We may have made some big strides since Cheech & Chong, but there are still some stoner stereotypes that really ought to go up in smoke. With Cannabis being legal in ten countries and counting, the problem of ongoing stereotypes, according to research, isn’t to do with legalization. In fact, legalization doesn’t decrease stereotypes at all according to a study in Visual Communication. So what gives? Well, mainly media.
Without diving into the results of the study in detail, the biggest takeaway was that the news machine (read: the conservative news machine) publishes stories about cannabis that rely on stereotypes, particularly things like criminal activity. Importantly, they emphasize how loaded imagery reinforces a heavy reliance on stereotypes. Both the media and Hollywood have a responsibility to ethically represent cannabis, but they currently play pretty fast and loose with it.
If you identify as a stoner or grew up in the 90s, you know what I’m talking about.
Times change though, and so can the media. Here are 4 stoner stereotypes we still hear in 2021 that really need to finally die.
Stoner Stereotype 1: Lazy
Yes, cannabis is great for sleep and studies have proven that it works well with people who have insomnia. Sure, cannabis can be great if you want to binge-watch Netflix all afternoon. That said, it doesn’t actually make you lazy.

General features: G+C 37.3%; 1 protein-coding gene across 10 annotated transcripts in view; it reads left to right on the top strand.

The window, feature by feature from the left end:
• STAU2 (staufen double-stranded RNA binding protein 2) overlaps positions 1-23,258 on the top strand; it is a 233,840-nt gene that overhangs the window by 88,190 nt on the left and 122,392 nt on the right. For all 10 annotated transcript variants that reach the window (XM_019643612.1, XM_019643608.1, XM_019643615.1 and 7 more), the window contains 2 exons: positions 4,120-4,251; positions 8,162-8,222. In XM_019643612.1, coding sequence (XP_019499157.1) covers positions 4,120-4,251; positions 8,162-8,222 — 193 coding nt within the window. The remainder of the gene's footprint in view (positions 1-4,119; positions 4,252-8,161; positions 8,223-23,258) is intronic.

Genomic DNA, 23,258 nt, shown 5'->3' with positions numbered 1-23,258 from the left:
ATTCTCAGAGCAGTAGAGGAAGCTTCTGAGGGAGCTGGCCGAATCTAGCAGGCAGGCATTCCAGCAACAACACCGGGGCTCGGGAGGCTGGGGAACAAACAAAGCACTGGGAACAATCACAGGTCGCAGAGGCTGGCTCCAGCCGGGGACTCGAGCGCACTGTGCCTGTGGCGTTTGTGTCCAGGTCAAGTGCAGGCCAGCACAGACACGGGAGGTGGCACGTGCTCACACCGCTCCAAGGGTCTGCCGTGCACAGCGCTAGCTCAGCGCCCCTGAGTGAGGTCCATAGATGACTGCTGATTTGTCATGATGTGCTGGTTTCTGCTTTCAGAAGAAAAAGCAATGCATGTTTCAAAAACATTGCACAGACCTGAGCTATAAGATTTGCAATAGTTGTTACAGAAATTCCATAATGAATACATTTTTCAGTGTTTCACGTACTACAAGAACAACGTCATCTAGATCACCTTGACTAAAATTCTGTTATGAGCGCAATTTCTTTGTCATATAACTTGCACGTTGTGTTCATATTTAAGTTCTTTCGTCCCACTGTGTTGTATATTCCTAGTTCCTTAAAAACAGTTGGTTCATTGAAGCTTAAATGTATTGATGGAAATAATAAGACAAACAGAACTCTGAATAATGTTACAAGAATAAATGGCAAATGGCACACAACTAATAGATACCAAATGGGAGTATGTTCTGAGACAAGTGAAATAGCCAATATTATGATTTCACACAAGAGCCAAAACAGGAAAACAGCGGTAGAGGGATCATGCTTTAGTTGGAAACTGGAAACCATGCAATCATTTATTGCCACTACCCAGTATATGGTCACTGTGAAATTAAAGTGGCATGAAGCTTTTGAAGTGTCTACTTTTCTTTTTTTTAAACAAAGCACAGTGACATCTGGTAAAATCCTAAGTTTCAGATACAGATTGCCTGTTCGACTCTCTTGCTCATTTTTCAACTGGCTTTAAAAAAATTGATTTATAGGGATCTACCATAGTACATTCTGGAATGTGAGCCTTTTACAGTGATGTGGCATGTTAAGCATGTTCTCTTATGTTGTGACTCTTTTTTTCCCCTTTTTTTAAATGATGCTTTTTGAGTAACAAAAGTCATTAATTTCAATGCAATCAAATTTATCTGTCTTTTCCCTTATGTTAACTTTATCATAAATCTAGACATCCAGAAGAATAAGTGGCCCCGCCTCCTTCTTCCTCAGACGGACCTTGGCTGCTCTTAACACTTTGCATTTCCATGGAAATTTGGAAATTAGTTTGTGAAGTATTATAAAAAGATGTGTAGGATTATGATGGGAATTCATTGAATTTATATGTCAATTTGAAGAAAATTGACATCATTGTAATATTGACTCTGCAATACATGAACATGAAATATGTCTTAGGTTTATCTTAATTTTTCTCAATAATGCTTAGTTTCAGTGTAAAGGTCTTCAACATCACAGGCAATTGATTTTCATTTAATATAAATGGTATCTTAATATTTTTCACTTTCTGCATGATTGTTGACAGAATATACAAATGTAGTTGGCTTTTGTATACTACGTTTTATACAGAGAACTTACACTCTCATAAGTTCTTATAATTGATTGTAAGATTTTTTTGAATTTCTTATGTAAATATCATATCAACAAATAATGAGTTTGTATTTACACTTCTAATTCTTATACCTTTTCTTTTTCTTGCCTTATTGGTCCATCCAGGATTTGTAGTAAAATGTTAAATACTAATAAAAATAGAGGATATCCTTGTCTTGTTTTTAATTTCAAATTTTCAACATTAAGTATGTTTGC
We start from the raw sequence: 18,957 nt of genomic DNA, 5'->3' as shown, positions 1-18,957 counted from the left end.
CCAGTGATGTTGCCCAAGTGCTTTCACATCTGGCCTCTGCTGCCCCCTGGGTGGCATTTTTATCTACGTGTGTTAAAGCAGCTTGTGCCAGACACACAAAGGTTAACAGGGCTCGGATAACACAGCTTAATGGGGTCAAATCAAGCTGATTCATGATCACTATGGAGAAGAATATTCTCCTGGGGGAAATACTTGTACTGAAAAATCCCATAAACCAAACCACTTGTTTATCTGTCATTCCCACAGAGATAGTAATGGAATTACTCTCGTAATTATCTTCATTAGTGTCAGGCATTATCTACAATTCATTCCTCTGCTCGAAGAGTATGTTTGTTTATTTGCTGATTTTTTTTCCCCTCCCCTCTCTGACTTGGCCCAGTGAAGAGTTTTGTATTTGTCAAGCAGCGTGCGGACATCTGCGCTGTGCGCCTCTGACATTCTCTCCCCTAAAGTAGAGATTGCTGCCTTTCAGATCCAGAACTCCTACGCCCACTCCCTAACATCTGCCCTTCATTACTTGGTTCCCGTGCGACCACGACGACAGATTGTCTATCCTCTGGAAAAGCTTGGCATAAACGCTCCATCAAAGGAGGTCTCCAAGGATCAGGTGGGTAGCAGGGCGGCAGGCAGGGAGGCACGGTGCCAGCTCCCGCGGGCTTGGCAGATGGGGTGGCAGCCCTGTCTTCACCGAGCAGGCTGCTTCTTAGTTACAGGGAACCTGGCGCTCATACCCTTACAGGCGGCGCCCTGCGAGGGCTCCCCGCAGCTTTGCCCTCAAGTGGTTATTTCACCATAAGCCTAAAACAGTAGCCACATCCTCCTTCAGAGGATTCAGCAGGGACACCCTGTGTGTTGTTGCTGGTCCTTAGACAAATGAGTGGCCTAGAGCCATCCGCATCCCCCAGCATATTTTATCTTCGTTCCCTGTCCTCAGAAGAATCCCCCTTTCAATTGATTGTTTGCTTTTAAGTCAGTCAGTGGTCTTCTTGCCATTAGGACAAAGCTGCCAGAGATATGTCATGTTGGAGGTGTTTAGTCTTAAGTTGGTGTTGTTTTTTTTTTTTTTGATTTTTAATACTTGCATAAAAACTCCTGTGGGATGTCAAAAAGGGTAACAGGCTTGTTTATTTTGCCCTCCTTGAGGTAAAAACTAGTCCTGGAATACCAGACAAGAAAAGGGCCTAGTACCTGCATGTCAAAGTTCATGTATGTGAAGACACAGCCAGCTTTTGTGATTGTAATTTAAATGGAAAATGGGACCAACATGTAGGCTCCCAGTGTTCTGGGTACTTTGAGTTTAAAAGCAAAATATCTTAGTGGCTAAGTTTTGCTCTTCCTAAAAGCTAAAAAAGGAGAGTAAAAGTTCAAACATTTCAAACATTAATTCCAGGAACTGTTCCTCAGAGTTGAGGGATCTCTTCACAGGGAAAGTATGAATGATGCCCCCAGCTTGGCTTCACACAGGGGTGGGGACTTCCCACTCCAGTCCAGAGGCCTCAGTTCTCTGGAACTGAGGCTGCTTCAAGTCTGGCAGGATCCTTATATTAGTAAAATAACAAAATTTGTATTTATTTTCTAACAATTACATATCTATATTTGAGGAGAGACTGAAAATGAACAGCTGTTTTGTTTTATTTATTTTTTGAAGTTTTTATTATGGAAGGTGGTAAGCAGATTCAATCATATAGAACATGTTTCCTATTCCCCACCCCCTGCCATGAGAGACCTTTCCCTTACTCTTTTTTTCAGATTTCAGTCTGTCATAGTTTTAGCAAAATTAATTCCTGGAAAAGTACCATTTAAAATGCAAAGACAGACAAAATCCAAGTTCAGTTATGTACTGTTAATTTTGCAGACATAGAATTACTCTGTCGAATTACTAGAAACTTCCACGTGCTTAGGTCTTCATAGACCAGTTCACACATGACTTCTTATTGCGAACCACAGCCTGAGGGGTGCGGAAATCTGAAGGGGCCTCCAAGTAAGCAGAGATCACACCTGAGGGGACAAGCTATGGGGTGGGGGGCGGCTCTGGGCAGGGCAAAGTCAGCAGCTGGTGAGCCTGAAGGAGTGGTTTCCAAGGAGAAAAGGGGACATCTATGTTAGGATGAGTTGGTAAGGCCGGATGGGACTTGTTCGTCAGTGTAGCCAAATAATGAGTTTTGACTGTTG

Colorado University Boulder conducted a study and discovered that 80 percent of people who consume cannabis actually have more motivation to hit the gym, clean their house or think more clearly at work. While these studies were done most people replied with: “Weed makes you less anxious which helps you relax your muscles during a workout and keeps you focused with other daily activities.”
All kinds of people use cannabis. The rich, middle-class, famous people and creators of the world. I mean, the richest man in the world openly smoked a blunt. This is like saying only unsuccessful people drink alcohol. We know this isn’t true, so why label people who like to toke as the uneducated ones?
Apple founder Steve Jobs admitted to using cannabis. Nobel Laureate astronomer, astrophysicist, cosmologist and Pulitzer winner Carl Sagan outright wrote a paper on his insights about smoking cannabis and his support for legalization. Many incredible, successful and educated people have a love for cannabis and aren’t afraid to say so.
Many people around the world consume cannabis and are highly successful in their everyday jobs.
Stoner Stereotype 3: Criminals or Outcasts
Now, this stoner stereotype is directly perpetuated by the war on drugs. No, cannabis use doesn’t lead to violent crime. But there’s an ideological imperative at play here, mostly to reinforce the idea that all criminalized drugs — and the people who use them — are dangerous. This is a push-pull that’s been going on in media since the days of Harry Aslinger.
However, this stereotype gained some steam a couple of years ago largely due to a paper covered by an irresponsible polemic, Alex Berenson, who tried to link legalization to increases in violent crime. The problem is scholars have done rigorous work fine-toothing the relationship between cannabis use and crime, and so far, they haven’t found one. In fact, numerous other studies are emerging with evidence that legalization leads to less violent crime.
What are some stoner stereotypes that still need to die in 2021? Let us know in the comments and don’t forget to follow CLN for the latest news, tips, editorials and more.